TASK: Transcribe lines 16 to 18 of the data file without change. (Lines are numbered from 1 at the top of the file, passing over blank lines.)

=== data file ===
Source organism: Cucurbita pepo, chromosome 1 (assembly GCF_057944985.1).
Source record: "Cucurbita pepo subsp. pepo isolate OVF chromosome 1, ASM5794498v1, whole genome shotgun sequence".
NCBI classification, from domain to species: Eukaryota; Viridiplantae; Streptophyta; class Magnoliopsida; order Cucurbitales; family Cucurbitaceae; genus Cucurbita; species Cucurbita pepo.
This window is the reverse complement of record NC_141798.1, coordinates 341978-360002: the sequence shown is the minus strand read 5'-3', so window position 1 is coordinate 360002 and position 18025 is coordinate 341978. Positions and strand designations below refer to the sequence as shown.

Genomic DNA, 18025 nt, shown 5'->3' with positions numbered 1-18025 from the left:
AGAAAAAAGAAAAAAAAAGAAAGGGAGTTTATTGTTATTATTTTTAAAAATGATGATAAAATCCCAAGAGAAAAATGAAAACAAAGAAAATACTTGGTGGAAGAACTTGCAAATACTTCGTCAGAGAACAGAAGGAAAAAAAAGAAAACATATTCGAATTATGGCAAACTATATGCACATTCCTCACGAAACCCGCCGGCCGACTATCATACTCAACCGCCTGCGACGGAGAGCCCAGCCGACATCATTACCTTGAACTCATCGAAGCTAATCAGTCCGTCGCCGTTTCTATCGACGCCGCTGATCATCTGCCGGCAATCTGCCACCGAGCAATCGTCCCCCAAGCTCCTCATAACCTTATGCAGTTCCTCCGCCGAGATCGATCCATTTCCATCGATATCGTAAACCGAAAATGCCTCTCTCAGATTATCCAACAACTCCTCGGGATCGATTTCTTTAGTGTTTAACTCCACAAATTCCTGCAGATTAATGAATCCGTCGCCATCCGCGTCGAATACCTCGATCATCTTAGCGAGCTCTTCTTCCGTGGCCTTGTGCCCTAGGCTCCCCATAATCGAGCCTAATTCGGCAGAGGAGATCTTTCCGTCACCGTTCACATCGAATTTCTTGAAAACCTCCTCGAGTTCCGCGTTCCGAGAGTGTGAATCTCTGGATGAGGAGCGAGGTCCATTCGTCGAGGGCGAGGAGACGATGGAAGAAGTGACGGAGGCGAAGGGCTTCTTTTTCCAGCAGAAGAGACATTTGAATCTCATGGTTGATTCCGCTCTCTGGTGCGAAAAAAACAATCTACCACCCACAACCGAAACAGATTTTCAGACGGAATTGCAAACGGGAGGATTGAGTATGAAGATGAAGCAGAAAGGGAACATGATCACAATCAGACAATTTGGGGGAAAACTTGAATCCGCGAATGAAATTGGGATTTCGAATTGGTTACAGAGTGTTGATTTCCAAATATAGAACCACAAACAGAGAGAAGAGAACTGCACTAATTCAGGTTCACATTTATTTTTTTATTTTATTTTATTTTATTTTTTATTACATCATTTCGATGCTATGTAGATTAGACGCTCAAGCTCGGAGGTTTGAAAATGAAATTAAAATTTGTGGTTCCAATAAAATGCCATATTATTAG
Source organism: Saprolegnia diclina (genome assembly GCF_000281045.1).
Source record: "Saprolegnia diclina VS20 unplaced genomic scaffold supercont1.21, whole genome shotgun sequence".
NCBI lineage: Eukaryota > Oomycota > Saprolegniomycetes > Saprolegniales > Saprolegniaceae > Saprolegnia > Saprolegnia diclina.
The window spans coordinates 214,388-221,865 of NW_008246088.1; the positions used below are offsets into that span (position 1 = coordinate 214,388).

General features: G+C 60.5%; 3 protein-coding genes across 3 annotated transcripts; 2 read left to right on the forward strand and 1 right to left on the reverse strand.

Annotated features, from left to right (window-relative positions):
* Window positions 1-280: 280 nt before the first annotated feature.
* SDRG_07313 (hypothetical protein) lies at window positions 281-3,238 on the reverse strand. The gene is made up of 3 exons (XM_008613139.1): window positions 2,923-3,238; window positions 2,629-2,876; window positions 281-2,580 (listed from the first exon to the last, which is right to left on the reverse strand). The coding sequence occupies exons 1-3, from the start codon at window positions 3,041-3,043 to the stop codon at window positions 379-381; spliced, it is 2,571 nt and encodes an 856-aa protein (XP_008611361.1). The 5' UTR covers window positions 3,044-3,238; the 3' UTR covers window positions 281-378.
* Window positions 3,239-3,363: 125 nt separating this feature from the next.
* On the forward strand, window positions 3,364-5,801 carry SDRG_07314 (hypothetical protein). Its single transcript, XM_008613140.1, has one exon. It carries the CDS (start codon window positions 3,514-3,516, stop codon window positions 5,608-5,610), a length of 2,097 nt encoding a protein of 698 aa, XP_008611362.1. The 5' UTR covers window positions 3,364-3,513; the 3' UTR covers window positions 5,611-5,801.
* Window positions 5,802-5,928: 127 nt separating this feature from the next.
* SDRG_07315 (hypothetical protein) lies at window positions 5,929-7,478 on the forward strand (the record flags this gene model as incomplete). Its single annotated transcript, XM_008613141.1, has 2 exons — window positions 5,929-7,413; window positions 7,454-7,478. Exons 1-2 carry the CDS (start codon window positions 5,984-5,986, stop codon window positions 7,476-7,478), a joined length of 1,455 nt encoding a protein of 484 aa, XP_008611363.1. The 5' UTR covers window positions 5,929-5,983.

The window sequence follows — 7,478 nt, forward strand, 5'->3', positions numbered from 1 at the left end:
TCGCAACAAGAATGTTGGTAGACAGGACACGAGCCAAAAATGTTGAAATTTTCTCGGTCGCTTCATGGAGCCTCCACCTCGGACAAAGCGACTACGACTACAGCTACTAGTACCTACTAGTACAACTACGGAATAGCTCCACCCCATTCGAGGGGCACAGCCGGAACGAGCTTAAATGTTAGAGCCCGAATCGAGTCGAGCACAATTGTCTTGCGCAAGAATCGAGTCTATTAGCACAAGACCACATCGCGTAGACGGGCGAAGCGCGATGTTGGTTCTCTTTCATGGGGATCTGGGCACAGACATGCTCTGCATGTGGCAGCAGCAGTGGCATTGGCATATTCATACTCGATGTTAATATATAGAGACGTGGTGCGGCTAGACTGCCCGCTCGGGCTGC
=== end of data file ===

* On the forward strand, window positions 3,364-5,801 carry SDRG_07314 (hypothetical protein). Its single transcript, XM_008613140.1, has one exon. It carries the CDS (start codon window positions 3,514-3,516, stop codon window positions 5,608-5,610), a length of 2,097 nt encoding a protein of 698 aa, XP_008611362.1. The 5' UTR covers window positions 3,364-3,513; the 3' UTR covers window positions 5,611-5,801.
* Window positions 5,802-5,928: 127 nt separating this feature from the next.
* SDRG_07315 (hypothetical protein) lies at window positions 5,929-7,478 on the forward strand (the record flags this gene model as incomplete). Its single annotated transcript, XM_008613141.1, has 2 exons — window positions 5,929-7,413; window positions 7,454-7,478. Exons 1-2 carry the CDS (start codon window positions 5,984-5,986, stop codon window positions 7,476-7,478), a joined length of 1,455 nt encoding a protein of 484 aa, XP_008611363.1. The 5' UTR covers window positions 5,929-5,983.